Salvage response efforts continue for the sunken ATB tug Nathan E. Stewart, which grounded and went down near Bella Bella, B.C. on October 13.
The Stewart sank with about 60,000 gallons of diesel on board, in addition to 500 gallons of lube oil and nearly 1,000 gallons of oily bilge water. About 6,600 gallons of diesel was pumped off the tug before it went under. A status report Monday indicated that the total amount of fuel removed now stands at 30,000 gallons.
In a joint statement Tuesday, the vessel's owner, government officials, salvors and the local First Nations community said that a dive inspection revealed two damaged tanks – the lube tank and the bilge waste tank. After twelve days of response efforts in challenging weather conditions, salvors have pumped hundreds of gallons of an oily mixture out the lube tanks, but they found the bilge tank to be filled with nothing but seawater.
Photos provided by the Heiltsuk Tribal Council show an oil slick expanding beyond containment booms and petroleum contaminating the nearby shoreline – an area they describe as a productive shellfish bed with economic value. Environmental authorities have closed the area to bivalve harvesting.
Courtesy Heiltsuk Nation
Heiltsuk representatives allege that the spill response was poorly coordinated and slow, and they have called on the Canadian government to improve local environmental protection resources.
The Stewart's barge, the DBL 55, was empty at the time of the incident and was not a factor in the spill. It has been detached and towed away.
The Stewart's owner, Kirby Offshore Marine, intends to raise the tug from the bottom and onto a barge for removal.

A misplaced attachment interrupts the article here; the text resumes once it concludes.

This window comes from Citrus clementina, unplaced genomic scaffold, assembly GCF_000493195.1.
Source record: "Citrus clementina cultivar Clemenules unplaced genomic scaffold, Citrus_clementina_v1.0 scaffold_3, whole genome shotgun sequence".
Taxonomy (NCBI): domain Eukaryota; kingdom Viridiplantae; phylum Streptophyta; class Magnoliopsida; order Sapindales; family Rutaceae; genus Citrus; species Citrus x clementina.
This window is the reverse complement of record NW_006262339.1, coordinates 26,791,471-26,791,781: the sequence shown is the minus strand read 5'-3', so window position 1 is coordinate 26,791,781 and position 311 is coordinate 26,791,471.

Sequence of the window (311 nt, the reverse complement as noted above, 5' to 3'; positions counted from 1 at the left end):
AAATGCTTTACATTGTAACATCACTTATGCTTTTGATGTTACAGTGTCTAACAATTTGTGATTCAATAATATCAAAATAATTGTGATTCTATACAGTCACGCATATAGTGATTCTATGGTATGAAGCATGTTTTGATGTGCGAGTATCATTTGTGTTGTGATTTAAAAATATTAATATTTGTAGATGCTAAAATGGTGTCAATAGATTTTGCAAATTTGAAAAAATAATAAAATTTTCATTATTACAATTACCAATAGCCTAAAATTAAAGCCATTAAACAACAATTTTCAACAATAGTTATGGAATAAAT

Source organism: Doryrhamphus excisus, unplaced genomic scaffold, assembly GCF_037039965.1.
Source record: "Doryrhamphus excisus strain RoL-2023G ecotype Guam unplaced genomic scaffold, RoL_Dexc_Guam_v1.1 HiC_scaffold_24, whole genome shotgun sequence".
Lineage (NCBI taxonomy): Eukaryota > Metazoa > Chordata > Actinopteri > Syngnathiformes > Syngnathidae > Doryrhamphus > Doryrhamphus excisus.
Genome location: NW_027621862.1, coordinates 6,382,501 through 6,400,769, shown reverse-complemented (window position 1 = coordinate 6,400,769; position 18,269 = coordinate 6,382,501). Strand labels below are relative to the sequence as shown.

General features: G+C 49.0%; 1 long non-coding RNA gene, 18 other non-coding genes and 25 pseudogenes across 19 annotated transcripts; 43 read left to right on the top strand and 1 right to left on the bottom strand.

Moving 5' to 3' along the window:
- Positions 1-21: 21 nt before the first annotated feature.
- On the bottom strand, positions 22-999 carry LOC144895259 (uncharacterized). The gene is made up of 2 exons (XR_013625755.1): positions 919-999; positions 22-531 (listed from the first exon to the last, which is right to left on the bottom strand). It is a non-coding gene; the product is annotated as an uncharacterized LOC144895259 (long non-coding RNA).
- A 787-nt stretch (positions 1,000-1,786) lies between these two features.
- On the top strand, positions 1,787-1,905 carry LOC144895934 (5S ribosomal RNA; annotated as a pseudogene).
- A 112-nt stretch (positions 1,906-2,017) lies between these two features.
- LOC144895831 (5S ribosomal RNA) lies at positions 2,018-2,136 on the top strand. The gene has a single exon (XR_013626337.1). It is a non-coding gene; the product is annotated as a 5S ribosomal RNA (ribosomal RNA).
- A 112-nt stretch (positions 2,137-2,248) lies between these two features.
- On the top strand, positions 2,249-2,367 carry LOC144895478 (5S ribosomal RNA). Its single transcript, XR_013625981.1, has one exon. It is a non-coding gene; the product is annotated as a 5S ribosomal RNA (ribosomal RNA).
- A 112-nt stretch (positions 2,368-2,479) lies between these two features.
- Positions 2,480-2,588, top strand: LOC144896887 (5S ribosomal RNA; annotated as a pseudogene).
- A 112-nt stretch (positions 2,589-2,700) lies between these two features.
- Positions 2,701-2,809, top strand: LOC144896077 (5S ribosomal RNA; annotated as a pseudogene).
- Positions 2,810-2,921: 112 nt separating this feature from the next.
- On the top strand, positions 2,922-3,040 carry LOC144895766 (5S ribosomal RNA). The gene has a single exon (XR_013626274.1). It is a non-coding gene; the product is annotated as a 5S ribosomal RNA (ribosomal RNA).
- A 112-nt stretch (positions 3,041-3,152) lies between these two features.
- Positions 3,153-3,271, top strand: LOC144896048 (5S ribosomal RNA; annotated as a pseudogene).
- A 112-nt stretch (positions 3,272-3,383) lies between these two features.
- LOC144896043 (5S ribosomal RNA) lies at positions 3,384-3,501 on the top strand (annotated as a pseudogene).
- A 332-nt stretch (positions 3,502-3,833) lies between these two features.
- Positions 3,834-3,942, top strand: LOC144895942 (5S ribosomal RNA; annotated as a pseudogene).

On Monday, the regional Pacific Pilotage Authority said that vessels of 350-10,000 GRT transiting the Inside Passage without a pilot – an arrangement permitted under a waiver program – will now have to have two people on the bridge at all times. The tug's master will have to be present for transits of nine key areas. Vessels with waivers will also be subject to logbook audits and random checks.
In addition, vessels carrying petroleum products will be subject to additional restrictions – including a ban on through traffic in the northern Inside Passage. The new rules are set to take effect by the end of the month.
"The lessons learned from the Nathan E. Stewart incident and the measures introduced today will help us increase the safe, reliable and efficient marine pilotage of B.C.'s coast waters for certain vessels," said Kevin Obermeyer, the authority's CEO.
On Monday, the Transportation Safety Board of Canada announced an investigation into the cause of the Stewart's grounding, sinking and subsequent spill.